Jawbone UP App to View Data
The main screen shows how you are progressing towards your sleep and activity goals for the day. You can review past days.
Tapping on the activity graphic takes you to a screen which shows you:
- Bar graph of your activity data throughout the day, color coded for intensity of your activity. For example, moderate-intensity activity is orange, vigorous activity is dark red-orange.
- Step count and distance estimate. You can calibrate your band over a known distance to get better accuracy.
- Active time, longest time active, and longest time idle.
- Total calories burned, active calories burned, resting calories burned
There is also a stopwatch mode to time activities, which you can then edit with workout details. I found it tricky to do the right sequence of presses to get it into stopwatch mode and not into sleep mode, but when it worked, I liked having the detail of a single workout.
The physical activity tracking is at about the same level as the Fitbit trackers, good for those who want to set a total daily step or activity time goal. But it doesn't include heart rate data, speed or other details that you might want for training purposes.
Tracking Sleep with MotionX Technology
Jawbone incorporates the MotionX sleep tracking technology to produce very detailed sleep graphs. To track your sleep, you wear the wristband to bed and push the button until the green moon glows. When you get up, you push it again until the green flower glows. Then you plug it into your iOS device, sync and view the graphs and data.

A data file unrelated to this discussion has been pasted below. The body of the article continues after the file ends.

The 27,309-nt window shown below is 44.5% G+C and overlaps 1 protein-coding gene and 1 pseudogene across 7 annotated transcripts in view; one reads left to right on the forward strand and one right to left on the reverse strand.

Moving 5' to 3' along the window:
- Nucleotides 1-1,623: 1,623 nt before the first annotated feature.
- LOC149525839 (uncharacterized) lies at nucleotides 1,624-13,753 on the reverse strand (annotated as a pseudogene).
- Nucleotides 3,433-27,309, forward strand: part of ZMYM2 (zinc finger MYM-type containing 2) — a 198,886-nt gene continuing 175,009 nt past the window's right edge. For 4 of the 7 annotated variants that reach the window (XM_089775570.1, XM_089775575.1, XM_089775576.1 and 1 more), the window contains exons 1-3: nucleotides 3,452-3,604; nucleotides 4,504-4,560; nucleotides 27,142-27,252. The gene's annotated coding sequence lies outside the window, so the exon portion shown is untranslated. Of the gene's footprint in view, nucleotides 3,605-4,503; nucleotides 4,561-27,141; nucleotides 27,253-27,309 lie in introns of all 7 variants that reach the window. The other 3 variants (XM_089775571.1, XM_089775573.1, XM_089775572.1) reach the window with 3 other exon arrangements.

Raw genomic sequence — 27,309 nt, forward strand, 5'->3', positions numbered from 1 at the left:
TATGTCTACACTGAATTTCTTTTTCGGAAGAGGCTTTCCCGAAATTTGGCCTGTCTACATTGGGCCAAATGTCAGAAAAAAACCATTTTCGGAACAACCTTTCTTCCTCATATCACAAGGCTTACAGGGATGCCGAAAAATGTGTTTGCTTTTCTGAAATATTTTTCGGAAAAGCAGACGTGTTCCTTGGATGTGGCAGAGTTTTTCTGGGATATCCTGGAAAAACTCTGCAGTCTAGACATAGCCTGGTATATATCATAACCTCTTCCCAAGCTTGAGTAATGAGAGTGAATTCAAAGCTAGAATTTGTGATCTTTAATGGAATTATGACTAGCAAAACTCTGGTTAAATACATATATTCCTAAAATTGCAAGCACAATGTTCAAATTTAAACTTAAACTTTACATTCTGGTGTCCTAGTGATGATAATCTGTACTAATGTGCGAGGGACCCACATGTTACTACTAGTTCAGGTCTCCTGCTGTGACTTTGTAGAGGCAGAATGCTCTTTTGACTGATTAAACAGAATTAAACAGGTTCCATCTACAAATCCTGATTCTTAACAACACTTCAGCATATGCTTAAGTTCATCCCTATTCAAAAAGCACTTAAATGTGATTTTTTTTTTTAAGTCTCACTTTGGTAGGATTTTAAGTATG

As I previously reviewed the MotionX Sleep App, I love the details. You can easily see on the graph as well as with numbers the time you spent in light sleep, deep sleep, times awakened, how long it took you to fall asleep and the amount of time you were awake during the night. You get the total time slept as well as the time in bed. I find these to be extremely accurate for me.
I had some strange bouts of the app turning itself off, perhaps I bumped the button at some point, but it happened sporadically. You can edit your sleep period to add another bout of sleep if that happens.
I can't really review the effectiveness of the alarms as I never sleep to the point where I need an alarm to get up.